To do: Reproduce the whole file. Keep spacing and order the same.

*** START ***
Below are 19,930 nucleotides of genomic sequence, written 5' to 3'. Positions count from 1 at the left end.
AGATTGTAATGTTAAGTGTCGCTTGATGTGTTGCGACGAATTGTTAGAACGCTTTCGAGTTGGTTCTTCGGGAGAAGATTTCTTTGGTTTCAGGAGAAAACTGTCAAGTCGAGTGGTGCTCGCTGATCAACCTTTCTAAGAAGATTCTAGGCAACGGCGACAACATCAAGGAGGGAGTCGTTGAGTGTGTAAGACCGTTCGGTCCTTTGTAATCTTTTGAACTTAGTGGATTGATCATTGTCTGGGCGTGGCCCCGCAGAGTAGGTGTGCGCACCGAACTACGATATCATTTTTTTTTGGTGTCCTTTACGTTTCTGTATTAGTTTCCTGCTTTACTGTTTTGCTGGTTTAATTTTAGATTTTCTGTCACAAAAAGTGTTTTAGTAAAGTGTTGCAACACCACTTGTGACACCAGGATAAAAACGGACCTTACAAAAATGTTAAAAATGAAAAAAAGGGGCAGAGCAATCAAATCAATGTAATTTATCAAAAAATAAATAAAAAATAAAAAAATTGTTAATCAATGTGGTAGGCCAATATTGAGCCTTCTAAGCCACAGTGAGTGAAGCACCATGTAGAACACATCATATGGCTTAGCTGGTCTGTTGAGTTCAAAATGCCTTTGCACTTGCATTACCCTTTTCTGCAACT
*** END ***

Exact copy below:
Below are 19,930 nucleotides of genomic sequence, written 5' to 3'. Positions count from 1 at the left end.
AGATTGTAATGTTAAGTGTCGCTTGATGTGTTGCGACGAATTGTTAGAACGCTTTCGAGTTGGTTCTTCGGGAGAAGATTTCTTTGGTTTCAGGAGAAAACTGTCAAGTCGAGTGGTGCTCGCTGATCAACCTTTCTAAGAAGATTCTAGGCAACGGCGACAACATCAAGGAGGGAGTCGTTGAGTGTGTAAGACCGTTCGGTCCTTTGTAATCTTTTGAACTTAGTGGATTGATCATTGTCTGGGCGTGGCCCCGCAGAGTAGGTGTGCGCACCGAACTACGATATCATTTTTTTTTGGTGTCCTTTACGTTTCTGTATTAGTTTCCTGCTTTACTGTTTTGCTGGTTTAATTTTAGATTTTCTGTCACAAAAAGTGTTTTAGTAAAGTGTTGCAACACCACTTGTGACACCAGGATAAAAACGGACCTTACAAAAATGTTAAAAATGAAAAAAAGGGGCAGAGCAATCAAATCAATGTAATTTATCAAAAAATAAATAAAAAATAAAAAAATTGTTAATCAATGTGGTAGGCCAATATTGAGCCTTCTAAGCCACAGTGAGTGAAGCACCATGTAGAACACATCATATGGCTTAGCTGGTCTGTTGAGTTCAAAATGCCTTTGCACTTGCATTACCCTTTTCTGCAACT